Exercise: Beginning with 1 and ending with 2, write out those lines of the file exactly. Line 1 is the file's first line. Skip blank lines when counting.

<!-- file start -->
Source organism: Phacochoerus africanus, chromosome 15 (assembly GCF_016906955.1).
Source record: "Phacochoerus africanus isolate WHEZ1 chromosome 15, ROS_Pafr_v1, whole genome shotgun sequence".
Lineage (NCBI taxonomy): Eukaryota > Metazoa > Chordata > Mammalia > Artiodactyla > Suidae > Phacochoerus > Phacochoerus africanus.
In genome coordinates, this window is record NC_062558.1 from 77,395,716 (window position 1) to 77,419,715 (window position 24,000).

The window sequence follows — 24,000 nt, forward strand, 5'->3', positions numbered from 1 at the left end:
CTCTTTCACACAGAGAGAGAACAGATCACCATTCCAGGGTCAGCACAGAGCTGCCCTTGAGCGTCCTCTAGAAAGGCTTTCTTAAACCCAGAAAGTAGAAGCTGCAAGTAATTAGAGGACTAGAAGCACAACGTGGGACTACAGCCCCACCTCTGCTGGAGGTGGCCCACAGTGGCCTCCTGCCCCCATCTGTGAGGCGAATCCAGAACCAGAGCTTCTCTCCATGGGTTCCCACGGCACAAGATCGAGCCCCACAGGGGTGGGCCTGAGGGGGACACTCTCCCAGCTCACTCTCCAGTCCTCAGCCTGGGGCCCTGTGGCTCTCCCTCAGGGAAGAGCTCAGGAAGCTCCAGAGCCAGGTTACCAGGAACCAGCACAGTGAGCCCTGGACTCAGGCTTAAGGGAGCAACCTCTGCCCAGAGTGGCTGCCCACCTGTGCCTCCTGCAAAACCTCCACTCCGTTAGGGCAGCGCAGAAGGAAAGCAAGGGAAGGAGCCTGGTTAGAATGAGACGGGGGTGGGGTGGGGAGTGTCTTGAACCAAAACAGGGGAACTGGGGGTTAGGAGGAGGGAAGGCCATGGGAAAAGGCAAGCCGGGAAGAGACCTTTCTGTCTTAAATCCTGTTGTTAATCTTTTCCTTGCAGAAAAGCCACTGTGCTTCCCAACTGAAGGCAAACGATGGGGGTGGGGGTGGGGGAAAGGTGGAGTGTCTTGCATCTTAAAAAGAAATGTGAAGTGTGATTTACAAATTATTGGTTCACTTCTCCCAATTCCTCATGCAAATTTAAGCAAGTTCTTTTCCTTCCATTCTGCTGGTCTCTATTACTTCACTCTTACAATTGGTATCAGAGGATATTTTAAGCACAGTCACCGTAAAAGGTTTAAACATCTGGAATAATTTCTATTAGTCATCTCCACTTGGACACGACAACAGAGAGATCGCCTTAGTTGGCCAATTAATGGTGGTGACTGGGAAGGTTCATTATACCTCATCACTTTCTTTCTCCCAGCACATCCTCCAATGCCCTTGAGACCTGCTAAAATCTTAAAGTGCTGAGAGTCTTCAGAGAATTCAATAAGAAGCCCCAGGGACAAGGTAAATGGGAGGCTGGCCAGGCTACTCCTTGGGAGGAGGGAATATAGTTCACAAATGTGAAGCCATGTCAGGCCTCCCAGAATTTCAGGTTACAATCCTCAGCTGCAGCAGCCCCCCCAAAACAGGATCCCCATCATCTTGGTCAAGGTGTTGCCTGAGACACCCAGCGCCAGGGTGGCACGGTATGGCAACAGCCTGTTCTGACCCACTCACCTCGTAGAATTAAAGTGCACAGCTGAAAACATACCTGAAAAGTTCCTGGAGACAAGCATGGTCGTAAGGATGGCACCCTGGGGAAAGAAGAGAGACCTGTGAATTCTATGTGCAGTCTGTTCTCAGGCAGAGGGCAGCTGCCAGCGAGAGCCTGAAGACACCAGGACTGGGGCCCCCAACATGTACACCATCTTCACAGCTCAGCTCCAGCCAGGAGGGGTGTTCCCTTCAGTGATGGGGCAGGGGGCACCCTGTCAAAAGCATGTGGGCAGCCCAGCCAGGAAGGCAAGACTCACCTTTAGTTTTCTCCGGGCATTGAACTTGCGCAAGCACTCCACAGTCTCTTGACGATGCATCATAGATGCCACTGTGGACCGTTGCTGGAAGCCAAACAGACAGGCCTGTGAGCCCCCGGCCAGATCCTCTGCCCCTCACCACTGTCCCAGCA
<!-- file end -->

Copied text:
Source organism: Phacochoerus africanus, chromosome 15 (assembly GCF_016906955.1).
Source record: "Phacochoerus africanus isolate WHEZ1 chromosome 15, ROS_Pafr_v1, whole genome shotgun sequence".